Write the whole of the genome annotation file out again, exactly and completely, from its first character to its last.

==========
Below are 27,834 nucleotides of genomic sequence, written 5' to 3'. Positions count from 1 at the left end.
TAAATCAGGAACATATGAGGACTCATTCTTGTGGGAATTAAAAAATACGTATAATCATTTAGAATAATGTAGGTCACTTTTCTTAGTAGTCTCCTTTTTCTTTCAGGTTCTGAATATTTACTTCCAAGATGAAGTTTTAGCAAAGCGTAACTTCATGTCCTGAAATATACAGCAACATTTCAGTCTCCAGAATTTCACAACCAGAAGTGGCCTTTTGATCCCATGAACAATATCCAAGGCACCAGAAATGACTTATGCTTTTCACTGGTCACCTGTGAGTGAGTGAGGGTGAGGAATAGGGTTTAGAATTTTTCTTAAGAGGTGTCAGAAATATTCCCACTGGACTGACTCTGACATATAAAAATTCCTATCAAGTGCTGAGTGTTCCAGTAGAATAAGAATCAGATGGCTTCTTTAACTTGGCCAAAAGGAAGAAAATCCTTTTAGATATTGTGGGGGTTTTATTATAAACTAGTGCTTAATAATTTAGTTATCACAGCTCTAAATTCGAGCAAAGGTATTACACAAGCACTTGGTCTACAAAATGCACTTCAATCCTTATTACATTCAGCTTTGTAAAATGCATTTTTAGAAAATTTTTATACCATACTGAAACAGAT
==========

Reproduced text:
Below are 27,834 nucleotides of genomic sequence, written 5' to 3'. Positions count from 1 at the left end.
TAAATCAGGAACATATGAGGACTCATTCTTGTGGGAATTAAAAAATACGTATAATCATTTAGAATAATGTAGGTCACTTTTCTTAGTAGTCTCCTTTTTCTTTCAGGTTCTGAATATTTACTTCCAAGATGAAGTTTTAGCAAAGCGTAACTTCATGTCCTGAAATATACAGCAACATTTCAGTCTCCAGAATTTCACAACCAGAAGTGGCCTTTTGATCCCATGAACAATATCCAAGGCACCAGAAATGACTTATGCTTTTCACTGGTCACCTGTGAGTGAGTGAGGGTGAGGAATAGGGTTTAGAATTTTTCTTAAGAGGTGTCAGAAATATTCCCACTGGACTGACTCTGACATATAAAAATTCCTATCAAGTGCTGAGTGTTCCAGTAGAATAAGAATCAGATGGCTTCTTTAACTTGGCCAAAAGGAAGAAAATCCTTTTAGATATTGTGGGGGTTTTATTATAAACTAGTGCTTAATAATTTAGTTATCACAGCTCTAAATTCGAGCAAAGGTATTACACAAGCACTTGGTCTACAAAATGCACTTCAATCCTTATTACATTCAGCTTTGTAAAATGCATTTTTAGAAAATTTTTATACCATACTGAAACAGAT